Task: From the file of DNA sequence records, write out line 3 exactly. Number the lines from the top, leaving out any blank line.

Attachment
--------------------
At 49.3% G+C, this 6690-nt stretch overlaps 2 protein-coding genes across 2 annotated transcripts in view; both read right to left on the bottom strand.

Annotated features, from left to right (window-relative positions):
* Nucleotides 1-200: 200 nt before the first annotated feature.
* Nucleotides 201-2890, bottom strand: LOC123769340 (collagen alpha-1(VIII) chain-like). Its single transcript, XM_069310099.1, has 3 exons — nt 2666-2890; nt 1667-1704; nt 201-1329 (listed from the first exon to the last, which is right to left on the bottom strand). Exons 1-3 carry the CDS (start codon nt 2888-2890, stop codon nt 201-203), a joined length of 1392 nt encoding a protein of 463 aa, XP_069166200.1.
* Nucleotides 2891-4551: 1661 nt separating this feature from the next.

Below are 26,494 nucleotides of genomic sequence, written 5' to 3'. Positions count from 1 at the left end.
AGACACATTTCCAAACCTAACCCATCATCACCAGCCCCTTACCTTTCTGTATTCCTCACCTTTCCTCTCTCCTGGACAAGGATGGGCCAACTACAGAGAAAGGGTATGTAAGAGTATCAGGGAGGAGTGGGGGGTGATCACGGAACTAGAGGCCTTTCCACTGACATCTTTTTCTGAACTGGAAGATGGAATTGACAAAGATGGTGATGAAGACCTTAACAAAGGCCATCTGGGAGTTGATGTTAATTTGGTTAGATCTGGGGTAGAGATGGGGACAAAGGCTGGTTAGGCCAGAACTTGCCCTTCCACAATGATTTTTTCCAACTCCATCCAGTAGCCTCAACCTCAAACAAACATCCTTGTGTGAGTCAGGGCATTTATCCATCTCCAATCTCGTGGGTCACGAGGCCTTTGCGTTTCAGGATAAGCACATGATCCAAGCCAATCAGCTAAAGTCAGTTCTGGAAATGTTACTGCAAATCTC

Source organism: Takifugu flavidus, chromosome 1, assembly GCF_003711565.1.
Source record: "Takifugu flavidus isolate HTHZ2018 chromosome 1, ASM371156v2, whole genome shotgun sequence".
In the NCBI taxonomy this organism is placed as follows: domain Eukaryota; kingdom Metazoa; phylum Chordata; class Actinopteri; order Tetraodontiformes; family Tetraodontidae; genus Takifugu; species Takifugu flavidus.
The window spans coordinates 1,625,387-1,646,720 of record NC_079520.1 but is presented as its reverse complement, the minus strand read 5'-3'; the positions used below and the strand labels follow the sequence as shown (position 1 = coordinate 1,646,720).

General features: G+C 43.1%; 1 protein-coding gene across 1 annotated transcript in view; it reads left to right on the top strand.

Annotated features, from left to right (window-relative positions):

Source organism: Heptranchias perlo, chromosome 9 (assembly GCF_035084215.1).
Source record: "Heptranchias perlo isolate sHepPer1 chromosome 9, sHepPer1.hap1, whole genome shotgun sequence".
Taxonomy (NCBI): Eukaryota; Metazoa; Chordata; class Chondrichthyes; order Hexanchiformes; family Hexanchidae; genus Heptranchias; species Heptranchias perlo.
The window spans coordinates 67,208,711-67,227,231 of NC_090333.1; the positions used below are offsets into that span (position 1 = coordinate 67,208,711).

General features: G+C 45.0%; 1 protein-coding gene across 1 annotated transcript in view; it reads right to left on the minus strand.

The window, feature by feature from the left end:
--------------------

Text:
* Nucleotides 1-200: 200 nt before the first annotated feature.